Charlita Cardwell Amy Chaiklin Charles E. Culpeper Foundation Midwin Charles, Esq. and Jean-Claude Gruffat Aisha Christian CNY Arts Inc. Lisa Coar Anne Collier Mr. and Mrs. Donald Cornwell Susan C. Courtemanche Wendy Cromwell Kianga Daverington Elizabeth Davis Brickson E. Diamond Whitney W. Donhauser Austin R. Dove and Sydney Kamlager-Dove Drs. Keith Downing and Gabrielle Page-Wilson Nordia Edwards Michele and Harry Elan Diana and Frederick Elghanayan Dr. Erika Faust D. Mercedes Franklin Vincent and Shelly Dunn Fremont Charles Gaines Judith A. Garson Klemens Gasser DeNora Getachew Paul F. Goode Deborah L. Gould, M.D. Herman Gray Jean-Claude Gruffat Catherine Gund Tiffany M. Hall Susan A. Harris Carla Hermann Leslie M. Hewitt Janet and Paul Hobby Rujeko Hockley and Hank Willis Thomas Barbara T. Hoffman Debby Hymowitz Rosemarie Y. Ingleton, M.D. Xylor Jane Roxanne John Kellie Jones and Guthrie Ramsey Samuel Levi Jones Glenn Kaino Dawn Kelly Irene Kim Emily-Jane Kirwan Bryan K. Langston Frances Levine Dominique Levy and Dorothy Berwin Andwele Lewis Jeanine Liburd Erika and Kevin Liles Erika F. Liles and Kevin Liles LaJwanne Louis Alison Mandelker-Burnett Curt Marcus Mariane Ibrahim Gallery Suzanne McClelland Honor McGee Annette Mitchell Scott John Morning Tyler Murphy Dr. Alondra Nelson Edris Nichols Ingrid Nyeboe Leticia Parquer Monique Péan Verdun Perry Deborah Phelps Nicole C. Polletta Marquita and Knut Eckert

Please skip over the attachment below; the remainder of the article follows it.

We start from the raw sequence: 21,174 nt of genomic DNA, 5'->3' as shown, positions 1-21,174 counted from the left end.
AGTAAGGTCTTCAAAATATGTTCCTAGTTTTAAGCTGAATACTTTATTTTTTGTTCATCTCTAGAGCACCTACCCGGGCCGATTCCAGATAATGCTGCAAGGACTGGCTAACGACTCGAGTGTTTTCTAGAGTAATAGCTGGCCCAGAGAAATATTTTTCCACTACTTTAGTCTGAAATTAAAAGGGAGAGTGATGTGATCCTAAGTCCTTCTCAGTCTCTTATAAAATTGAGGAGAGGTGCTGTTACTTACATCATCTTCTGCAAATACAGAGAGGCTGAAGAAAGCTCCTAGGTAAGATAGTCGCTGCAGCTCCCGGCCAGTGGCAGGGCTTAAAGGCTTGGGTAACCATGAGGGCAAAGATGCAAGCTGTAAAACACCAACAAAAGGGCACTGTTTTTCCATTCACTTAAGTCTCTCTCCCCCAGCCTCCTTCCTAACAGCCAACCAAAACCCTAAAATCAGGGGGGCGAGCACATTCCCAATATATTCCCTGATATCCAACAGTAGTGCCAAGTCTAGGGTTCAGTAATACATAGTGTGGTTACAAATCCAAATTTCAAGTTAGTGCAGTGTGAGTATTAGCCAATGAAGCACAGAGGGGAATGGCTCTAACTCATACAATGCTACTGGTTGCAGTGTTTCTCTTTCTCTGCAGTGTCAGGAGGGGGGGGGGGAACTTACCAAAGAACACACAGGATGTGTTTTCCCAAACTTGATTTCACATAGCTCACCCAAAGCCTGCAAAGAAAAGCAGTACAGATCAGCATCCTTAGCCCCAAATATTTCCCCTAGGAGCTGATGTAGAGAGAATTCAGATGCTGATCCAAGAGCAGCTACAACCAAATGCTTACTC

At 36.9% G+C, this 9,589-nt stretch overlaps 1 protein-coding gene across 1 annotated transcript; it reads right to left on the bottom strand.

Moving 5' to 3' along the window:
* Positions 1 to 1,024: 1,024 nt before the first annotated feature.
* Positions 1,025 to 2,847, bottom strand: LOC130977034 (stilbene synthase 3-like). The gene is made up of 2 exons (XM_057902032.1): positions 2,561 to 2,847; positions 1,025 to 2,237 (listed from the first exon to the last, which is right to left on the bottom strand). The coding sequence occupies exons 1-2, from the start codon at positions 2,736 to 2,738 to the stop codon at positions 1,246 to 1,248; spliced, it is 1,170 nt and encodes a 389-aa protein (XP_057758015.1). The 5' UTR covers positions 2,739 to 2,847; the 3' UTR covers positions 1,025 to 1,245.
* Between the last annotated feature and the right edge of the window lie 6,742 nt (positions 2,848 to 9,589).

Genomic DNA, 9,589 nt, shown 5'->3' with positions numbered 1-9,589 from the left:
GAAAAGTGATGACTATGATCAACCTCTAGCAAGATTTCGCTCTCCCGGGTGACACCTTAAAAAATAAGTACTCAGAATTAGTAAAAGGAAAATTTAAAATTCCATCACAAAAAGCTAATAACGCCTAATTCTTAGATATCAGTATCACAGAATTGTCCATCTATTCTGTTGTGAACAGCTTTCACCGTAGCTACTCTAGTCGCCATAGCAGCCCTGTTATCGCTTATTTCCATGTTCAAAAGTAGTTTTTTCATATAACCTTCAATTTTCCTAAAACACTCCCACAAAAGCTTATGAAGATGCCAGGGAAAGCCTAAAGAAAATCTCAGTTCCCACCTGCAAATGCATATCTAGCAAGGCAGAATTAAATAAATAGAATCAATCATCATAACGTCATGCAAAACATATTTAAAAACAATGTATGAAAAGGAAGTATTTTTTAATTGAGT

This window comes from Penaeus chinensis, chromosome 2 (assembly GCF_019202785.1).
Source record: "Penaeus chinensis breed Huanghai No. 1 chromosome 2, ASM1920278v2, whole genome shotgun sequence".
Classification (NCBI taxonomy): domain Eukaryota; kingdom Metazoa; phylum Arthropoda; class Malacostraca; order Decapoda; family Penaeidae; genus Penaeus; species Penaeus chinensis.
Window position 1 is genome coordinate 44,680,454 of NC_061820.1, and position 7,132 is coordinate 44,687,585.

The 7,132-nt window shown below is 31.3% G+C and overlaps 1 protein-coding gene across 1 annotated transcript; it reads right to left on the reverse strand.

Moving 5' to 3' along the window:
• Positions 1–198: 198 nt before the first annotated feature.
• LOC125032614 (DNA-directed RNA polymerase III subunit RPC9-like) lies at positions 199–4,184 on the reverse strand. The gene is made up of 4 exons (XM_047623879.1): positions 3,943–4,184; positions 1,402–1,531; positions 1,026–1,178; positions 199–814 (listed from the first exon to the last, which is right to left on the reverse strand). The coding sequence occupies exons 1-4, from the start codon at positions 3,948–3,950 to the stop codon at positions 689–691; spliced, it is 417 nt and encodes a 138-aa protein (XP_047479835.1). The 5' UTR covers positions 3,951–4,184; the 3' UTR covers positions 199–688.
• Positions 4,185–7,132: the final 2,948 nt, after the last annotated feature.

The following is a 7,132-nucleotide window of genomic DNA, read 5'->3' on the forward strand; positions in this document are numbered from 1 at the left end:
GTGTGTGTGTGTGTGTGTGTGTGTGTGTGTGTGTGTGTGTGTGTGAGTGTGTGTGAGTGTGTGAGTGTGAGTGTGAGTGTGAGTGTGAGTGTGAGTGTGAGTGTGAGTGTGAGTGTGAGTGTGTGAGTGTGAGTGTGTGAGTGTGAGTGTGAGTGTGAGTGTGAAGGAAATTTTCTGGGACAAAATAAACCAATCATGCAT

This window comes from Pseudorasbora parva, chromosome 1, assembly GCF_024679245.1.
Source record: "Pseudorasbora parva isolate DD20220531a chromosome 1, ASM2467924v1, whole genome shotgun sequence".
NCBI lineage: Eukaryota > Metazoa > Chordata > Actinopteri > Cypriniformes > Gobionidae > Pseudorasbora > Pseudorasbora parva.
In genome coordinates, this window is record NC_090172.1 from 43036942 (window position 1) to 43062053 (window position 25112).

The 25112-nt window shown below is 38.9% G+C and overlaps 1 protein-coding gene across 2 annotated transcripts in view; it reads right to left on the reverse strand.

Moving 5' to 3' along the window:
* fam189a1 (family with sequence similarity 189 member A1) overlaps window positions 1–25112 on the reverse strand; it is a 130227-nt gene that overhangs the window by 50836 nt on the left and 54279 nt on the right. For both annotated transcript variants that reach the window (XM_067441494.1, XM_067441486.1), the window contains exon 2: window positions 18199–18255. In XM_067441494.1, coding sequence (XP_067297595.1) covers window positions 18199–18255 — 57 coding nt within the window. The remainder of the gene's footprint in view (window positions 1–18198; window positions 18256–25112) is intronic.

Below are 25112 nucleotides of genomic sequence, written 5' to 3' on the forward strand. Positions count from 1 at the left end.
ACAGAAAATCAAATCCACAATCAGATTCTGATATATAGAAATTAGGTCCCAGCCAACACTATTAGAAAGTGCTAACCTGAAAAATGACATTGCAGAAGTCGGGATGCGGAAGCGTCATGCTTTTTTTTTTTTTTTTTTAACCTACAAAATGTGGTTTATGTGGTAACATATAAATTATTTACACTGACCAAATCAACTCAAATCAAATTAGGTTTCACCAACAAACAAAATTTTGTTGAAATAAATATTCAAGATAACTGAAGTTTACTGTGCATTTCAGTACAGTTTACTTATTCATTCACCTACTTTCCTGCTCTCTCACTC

Supporters Fall/Winter 2017–18

103


Bettina Prentice Cari Robinson Scott Rothkopf Frances Savage Stanley and Kay Schlozman Mrs. Jean Shafiroff Tara Spiegel Linda Spradley Dunn Don and Isabel Stewart Resorts World Casino Lowery Stokes Sims Tau Omega Chapter Alpha Kappa Alpha Sorority, Inc. Tau Omega Charitable Trust Fund Connie Rogers Tilton Nicola Vassell Marlies Verhoeven Sofia Wacksman Jeanette Sarkisian Wagner Wendy Washington Jane Rappeport Allison Whiting Sylvia Wolf $499 and below Anonymous Cynthia D. Adams MYNIQUE ADAMS Ashley Shaw Scott Adjaye Oghenevwede Agboro-Jimoh Salman Ahsan Nii-Ama Akuete Drew Albinson Vince Aletti Shannon Ali Lila Allen Juanita Alleyne Steven W. Altman Michele Micaela Amateau AmazonSmile Elisabeth Ames Mirsini Amidon Barbara Andalcio Paola Antonelli and Larry Carty Tochi Anueyiagu Sheba Anyanwu Fermin Aquino Arcus Foundation Jimmy Arnold Mark Aronson Lyle A. Harris Henrietta Audu Anna R. Austin Melisa Firelei Baez Joan Bailey Ruby Bailey Dr. Kit Basquin Baj Lowry Battle Kristen Becker Carolyn Bell Richard Bell Carrol Belloni Yvonne Benn Monica and Ian Berry Monica Bertran Dawoud Bey Willie Birch Sandra C. Blakney Susan Block Riva Blumenfeld Stasi Bobo-Ligon Heather B. Bryant Mahen and Luca Bonetti Ms. Sarah Booth Charmaine Branch Lavonnie Brinkley Ruthe Brinkley Broadbridge Matching Gift Program/ Deborah Phelps Juanita Brown

104